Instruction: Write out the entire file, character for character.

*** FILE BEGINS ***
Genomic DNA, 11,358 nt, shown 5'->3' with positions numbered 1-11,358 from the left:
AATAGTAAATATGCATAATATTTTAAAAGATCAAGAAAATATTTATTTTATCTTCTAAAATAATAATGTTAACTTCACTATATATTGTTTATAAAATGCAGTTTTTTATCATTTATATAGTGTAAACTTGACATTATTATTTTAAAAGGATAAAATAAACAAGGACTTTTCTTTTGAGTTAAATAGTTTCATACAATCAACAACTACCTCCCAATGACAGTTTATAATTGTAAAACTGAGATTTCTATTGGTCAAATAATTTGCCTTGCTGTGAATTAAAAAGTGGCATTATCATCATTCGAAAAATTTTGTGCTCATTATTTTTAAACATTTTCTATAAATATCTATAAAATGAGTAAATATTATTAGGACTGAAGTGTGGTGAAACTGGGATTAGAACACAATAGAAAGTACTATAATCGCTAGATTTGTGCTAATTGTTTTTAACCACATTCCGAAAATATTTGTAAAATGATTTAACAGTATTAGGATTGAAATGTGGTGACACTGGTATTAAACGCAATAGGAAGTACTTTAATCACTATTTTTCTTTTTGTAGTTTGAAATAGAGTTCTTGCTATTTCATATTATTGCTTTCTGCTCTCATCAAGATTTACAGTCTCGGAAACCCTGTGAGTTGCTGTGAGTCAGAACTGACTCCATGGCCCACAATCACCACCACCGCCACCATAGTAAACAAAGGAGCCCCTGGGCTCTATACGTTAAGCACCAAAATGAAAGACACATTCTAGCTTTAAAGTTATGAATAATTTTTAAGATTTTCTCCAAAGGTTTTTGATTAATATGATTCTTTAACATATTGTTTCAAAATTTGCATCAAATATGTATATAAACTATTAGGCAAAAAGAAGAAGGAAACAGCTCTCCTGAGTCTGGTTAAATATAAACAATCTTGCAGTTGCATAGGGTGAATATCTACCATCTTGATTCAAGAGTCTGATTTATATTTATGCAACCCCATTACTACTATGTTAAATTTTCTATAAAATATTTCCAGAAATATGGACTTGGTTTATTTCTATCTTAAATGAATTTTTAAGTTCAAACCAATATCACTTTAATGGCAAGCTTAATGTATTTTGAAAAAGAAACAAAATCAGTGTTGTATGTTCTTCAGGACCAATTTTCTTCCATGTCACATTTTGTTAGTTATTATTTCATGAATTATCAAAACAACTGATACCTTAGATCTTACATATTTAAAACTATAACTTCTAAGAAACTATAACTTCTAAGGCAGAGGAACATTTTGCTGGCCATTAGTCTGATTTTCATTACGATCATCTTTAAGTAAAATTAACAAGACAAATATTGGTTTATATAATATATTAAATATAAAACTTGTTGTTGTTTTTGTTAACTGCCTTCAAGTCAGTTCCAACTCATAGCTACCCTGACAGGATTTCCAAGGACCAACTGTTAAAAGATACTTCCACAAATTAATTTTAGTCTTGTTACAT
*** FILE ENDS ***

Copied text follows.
Genomic DNA, 11,358 nt, shown 5'->3' with positions numbered 1-11,358 from the left:
AATAGTAAATATGCATAATATTTTAAAAGATCAAGAAAATATTTATTTTATCTTCTAAAATAATAATGTTAACTTCACTATATATTGTTTATAAAATGCAGTTTTTTATCATTTATATAGTGTAAACTTGACATTATTATTTTAAAAGGATAAAATAAACAAGGACTTTTCTTTTGAGTTAAATAGTTTCATACAATCAACAACTACCTCCCAATGACAGTTTATAATTGTAAAACTGAGATTTCTATTGGTCAAATAATTTGCCTTGCTGTGAATTAAAAAGTGGCATTATCATCATTCGAAAAATTTTGTGCTCATTATTTTTAAACATTTTCTATAAATATCTATAAAATGAGTAAATATTATTAGGACTGAAGTGTGGTGAAACTGGGATTAGAACACAATAGAAAGTACTATAATCGCTAGATTTGTGCTAATTGTTTTTAACCACATTCCGAAAATATTTGTAAAATGATTTAACAGTATTAGGATTGAAATGTGGTGACACTGGTATTAAACGCAATAGGAAGTACTTTAATCACTATTTTTCTTTTTGTAGTTTGAAATAGAGTTCTTGCTATTTCATATTATTGCTTTCTGCTCTCATCAAGATTTACAGTCTCGGAAACCCTGTGAGTTGCTGTGAGTCAGAACTGACTCCATGGCCCACAATCACCACCACCGCCACCATAGTAAACAAAGGAGCCCCTGGGCTCTATACGTTAAGCACCAAAATGAAAGACACATTCTAGCTTTAAAGTTATGAATAATTTTTAAGATTTTCTCCAAAGGTTTTTGATTAATATGATTCTTTAACATATTGTTTCAAAATTTGCATCAAATATGTATATAAACTATTAGGCAAAAAGAAGAAGGAAACAGCTCTCCTGAGTCTGGTTAAATATAAACAATCTTGCAGTTGCATAGGGTGAATATCTACCATCTTGATTCAAGAGTCTGATTTATATTTATGCAACCCCATTACTACTATGTTAAATTTTCTATAAAATATTTCCAGAAATATGGACTTGGTTTATTTCTATCTTAAATGAATTTTTAAGTTCAAACCAATATCACTTTAATGGCAAGCTTAATGTATTTTGAAAAAGAAACAAAATCAGTGTTGTATGTTCTTCAGGACCAATTTTCTTCCATGTCACATTTTGTTAGTTATTATTTCATGAATTATCAAAACAACTGATACCTTAGATCTTACATATTTAAAACTATAACTTCTAAGAAACTATAACTTCTAAGGCAGAGGAACATTTTGCTGGCCATTAGTCTGATTTTCATTACGATCATCTTTAAGTAAAATTAACAAGACAAATATTGGTTTATATAATATATTAAATATAAAACTTGTTGTTGTTTTTGTTAACTGCCTTCAAGTCAGTTCCAACTCATAGCTACCCTGACAGGATTTCCAAGGACCAACTGTTAAAAGATACTTCCACAAATTAATTTTAGTCTTGTTACAT